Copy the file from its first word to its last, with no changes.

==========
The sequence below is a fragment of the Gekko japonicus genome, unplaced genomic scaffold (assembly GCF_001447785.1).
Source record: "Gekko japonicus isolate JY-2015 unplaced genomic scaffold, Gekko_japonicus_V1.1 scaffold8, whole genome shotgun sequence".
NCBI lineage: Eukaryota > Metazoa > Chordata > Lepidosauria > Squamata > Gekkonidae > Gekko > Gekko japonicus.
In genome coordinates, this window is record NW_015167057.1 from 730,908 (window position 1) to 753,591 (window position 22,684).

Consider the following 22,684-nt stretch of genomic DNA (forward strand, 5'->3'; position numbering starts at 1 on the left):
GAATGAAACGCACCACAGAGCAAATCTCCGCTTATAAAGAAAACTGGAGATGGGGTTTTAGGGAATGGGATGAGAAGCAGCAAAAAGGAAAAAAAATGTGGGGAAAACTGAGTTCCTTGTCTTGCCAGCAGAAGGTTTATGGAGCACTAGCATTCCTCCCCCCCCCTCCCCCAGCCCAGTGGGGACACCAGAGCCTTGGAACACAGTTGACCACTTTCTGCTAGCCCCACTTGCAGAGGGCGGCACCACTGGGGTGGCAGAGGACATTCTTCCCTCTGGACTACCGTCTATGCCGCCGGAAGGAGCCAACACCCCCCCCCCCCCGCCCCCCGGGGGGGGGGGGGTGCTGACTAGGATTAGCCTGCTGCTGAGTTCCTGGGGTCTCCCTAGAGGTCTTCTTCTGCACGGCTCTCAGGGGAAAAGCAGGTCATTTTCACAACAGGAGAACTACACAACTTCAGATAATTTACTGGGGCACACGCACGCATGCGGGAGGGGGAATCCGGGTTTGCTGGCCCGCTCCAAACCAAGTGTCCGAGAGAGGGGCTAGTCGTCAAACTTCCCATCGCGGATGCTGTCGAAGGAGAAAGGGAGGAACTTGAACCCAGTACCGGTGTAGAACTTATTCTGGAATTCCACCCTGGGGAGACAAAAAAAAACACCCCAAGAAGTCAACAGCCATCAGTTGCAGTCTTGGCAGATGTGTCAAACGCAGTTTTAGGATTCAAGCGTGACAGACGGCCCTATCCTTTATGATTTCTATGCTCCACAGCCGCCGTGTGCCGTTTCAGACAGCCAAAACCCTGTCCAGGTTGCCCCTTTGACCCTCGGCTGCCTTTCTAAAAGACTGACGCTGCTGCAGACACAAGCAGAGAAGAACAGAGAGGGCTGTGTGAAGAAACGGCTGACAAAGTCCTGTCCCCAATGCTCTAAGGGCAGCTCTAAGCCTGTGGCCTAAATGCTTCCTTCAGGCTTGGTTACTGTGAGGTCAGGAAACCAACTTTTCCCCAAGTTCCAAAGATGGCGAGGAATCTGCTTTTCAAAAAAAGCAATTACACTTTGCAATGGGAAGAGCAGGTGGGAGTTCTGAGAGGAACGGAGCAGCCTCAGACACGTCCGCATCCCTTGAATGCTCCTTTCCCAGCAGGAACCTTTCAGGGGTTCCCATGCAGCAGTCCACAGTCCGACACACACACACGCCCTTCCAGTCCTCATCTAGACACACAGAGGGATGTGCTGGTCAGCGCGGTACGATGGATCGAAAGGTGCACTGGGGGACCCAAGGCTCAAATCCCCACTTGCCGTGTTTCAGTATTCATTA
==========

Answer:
The sequence below is a fragment of the Gekko japonicus genome, unplaced genomic scaffold (assembly GCF_001447785.1).
Source record: "Gekko japonicus isolate JY-2015 unplaced genomic scaffold, Gekko_japonicus_V1.1 scaffold8, whole genome shotgun sequence".
NCBI lineage: Eukaryota > Metazoa > Chordata > Lepidosauria > Squamata > Gekkonidae > Gekko > Gekko japonicus.
In genome coordinates, this window is record NW_015167057.1 from 730,908 (window position 1) to 753,591 (window position 22,684).

Consider the following 22,684-nt stretch of genomic DNA (forward strand, 5'->3'; position numbering starts at 1 on the left):
GAATGAAACGCACCACAGAGCAAATCTCCGCTTATAAAGAAAACTGGAGATGGGGTTTTAGGGAATGGGATGAGAAGCAGCAAAAAGGAAAAAAAATGTGGGGAAAACTGAGTTCCTTGTCTTGCCAGCAGAAGGTTTATGGAGCACTAGCATTCCTCCCCCCCCCTCCCCCAGCCCAGTGGGGACACCAGAGCCTTGGAACACAGTTGACCACTTTCTGCTAGCCCCACTTGCAGAGGGCGGCACCACTGGGGTGGCAGAGGACATTCTTCCCTCTGGACTACCGTCTATGCCGCCGGAAGGAGCCAACACCCCCCCCCCCCCGCCCCCCGGGGGGGGGGGGGTGCTGACTAGGATTAGCCTGCTGCTGAGTTCCTGGGGTCTCCCTAGAGGTCTTCTTCTGCACGGCTCTCAGGGGAAAAGCAGGTCATTTTCACAACAGGAGAACTACACAACTTCAGATAATTTACTGGGGCACACGCACGCATGCGGGAGGGGGAATCCGGGTTTGCTGGCCCGCTCCAAACCAAGTGTCCGAGAGAGGGGCTAGTCGTCAAACTTCCCATCGCGGATGCTGTCGAAGGAGAAAGGGAGGAACTTGAACCCAGTACCGGTGTAGAACTTATTCTGGAATTCCACCCTGGGGAGACAAAAAAAAACACCCCAAGAAGTCAACAGCCATCAGTTGCAGTCTTGGCAGATGTGTCAAACGCAGTTTTAGGATTCAAGCGTGACAGACGGCCCTATCCTTTATGATTTCTATGCTCCACAGCCGCCGTGTGCCGTTTCAGACAGCCAAAACCCTGTCCAGGTTGCCCCTTTGACCCTCGGCTGCCTTTCTAAAAGACTGACGCTGCTGCAGACACAAGCAGAGAAGAACAGAGAGGGCTGTGTGAAGAAACGGCTGACAAAGTCCTGTCCCCAATGCTCTAAGGGCAGCTCTAAGCCTGTGGCCTAAATGCTTCCTTCAGGCTTGGTTACTGTGAGGTCAGGAAACCAACTTTTCCCCAAGTTCCAAAGATGGCGAGGAATCTGCTTTTCAAAAAAAGCAATTACACTTTGCAATGGGAAGAGCAGGTGGGAGTTCTGAGAGGAACGGAGCAGCCTCAGACACGTCCGCATCCCTTGAATGCTCCTTTCCCAGCAGGAACCTTTCAGGGGTTCCCATGCAGCAGTCCACAGTCCGACACACACACACGCCCTTCCAGTCCTCATCTAGACACACAGAGGGATGTGCTGGTCAGCGCGGTACGATGGATCGAAAGGTGCACTGGGGGACCCAAGGCTCAAATCCCCACTTGCCGTGTTTCAGTATTCATTA